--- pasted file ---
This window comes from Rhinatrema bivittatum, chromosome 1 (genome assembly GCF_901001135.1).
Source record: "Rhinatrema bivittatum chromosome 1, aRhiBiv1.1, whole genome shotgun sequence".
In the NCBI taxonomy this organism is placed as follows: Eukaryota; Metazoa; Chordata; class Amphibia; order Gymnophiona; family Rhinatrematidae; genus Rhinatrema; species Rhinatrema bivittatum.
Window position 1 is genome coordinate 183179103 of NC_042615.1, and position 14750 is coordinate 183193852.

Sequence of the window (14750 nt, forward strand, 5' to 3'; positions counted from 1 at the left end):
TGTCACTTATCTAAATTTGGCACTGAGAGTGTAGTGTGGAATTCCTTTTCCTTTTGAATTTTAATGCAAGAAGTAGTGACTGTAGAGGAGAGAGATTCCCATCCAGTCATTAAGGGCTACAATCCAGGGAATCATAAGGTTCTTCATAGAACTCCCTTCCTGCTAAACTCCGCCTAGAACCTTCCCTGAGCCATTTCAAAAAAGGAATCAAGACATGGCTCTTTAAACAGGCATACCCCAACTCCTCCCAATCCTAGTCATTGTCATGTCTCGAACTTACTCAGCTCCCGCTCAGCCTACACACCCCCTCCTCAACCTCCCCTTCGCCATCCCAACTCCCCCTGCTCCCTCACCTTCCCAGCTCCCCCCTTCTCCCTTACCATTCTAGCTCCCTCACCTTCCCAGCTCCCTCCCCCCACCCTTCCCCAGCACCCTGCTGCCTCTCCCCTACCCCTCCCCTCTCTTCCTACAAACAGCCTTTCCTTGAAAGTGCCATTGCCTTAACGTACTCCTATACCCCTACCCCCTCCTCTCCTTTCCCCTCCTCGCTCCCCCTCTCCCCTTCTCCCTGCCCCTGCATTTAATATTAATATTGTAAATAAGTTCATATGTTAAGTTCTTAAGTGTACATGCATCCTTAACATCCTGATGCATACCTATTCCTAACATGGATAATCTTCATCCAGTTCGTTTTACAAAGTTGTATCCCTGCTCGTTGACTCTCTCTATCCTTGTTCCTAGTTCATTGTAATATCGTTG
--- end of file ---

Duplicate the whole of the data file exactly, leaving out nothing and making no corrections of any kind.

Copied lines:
This window comes from Rhinatrema bivittatum, chromosome 1 (genome assembly GCF_901001135.1).
Source record: "Rhinatrema bivittatum chromosome 1, aRhiBiv1.1, whole genome shotgun sequence".
In the NCBI taxonomy this organism is placed as follows: Eukaryota; Metazoa; Chordata; class Amphibia; order Gymnophiona; family Rhinatrematidae; genus Rhinatrema; species Rhinatrema bivittatum.
Window position 1 is genome coordinate 183179103 of NC_042615.1, and position 14750 is coordinate 183193852.

Sequence of the window (14750 nt, forward strand, 5' to 3'; positions counted from 1 at the left end):
TGTCACTTATCTAAATTTGGCACTGAGAGTGTAGTGTGGAATTCCTTTTCCTTTTGAATTTTAATGCAAGAAGTAGTGACTGTAGAGGAGAGAGATTCCCATCCAGTCATTAAGGGCTACAATCCAGGGAATCATAAGGTTCTTCATAGAACTCCCTTCCTGCTAAACTCCGCCTAGAACCTTCCCTGAGCCATTTCAAAAAAGGAATCAAGACATGGCTCTTTAAACAGGCATACCCCAACTCCTCCCAATCCTAGTCATTGTCATGTCTCGAACTTACTCAGCTCCCGCTCAGCCTACACACCCCCTCCTCAACCTCCCCTTCGCCATCCCAACTCCCCCTGCTCCCTCACCTTCCCAGCTCCCCCCTTCTCCCTTACCATTCTAGCTCCCTCACCTTCCCAGCTCCCTCCCCCCACCCTTCCCCAGCACCCTGCTGCCTCTCCCCTACCCCTCCCCTCTCTTCCTACAAACAGCCTTTCCTTGAAAGTGCCATTGCCTTAACGTACTCCTATACCCCTACCCCCTCCTCTCCTTTCCCCTCCTCGCTCCCCCTCTCCCCTTCTCCCTGCCCCTGCATTTAATATTAATATTGTAAATAAGTTCATATGTTAAGTTCTTAAGTGTACATGCATCCTTAACATCCTGATGCATACCTATTCCTAACATGGATAATCTTCATCCAGTTCGTTTTACAAAGTTGTATCCCTGCTCGTTGACTCTCTCTATCCTTGTTCCTAGTTCATTGTAATATCGTTG